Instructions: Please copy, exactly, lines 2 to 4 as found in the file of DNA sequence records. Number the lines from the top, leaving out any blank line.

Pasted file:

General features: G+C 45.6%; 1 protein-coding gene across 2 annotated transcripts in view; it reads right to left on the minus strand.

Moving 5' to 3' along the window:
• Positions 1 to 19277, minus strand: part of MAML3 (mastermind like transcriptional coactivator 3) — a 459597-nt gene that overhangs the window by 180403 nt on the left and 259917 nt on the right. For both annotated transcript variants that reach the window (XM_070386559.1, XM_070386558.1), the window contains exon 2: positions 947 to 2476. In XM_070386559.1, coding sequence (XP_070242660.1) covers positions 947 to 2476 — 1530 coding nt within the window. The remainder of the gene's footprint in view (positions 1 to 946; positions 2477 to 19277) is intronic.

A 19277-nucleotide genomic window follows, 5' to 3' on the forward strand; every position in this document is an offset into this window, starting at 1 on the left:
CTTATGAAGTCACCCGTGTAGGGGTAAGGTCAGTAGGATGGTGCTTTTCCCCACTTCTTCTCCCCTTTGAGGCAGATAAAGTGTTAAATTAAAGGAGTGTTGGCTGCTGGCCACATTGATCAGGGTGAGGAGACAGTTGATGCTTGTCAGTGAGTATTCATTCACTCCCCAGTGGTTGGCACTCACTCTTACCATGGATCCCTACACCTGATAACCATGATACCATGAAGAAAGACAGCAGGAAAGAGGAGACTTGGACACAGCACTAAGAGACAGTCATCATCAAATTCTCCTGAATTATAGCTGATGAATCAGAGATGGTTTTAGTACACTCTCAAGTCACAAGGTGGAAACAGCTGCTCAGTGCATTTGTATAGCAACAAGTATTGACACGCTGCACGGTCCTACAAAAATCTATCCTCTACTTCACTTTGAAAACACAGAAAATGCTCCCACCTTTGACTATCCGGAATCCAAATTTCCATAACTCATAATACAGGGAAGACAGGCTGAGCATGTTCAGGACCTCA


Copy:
Moving 5' to 3' along the window:
• Positions 1 to 19277, minus strand: part of MAML3 (mastermind like transcriptional coactivator 3) — a 459597-nt gene that overhangs the window by 180403 nt on the left and 259917 nt on the right. For both annotated transcript variants that reach the window (XM_070386559.1, XM_070386558.1), the window contains exon 2: positions 947 to 2476. In XM_070386559.1, coding sequence (XP_070242660.1) covers positions 947 to 2476 — 1530 coding nt within the window. The remainder of the gene's footprint in view (positions 1 to 946; positions 2477 to 19277) is intronic.

A 19277-nucleotide genomic window follows, 5' to 3' on the forward strand; every position in this document is an offset into this window, starting at 1 on the left: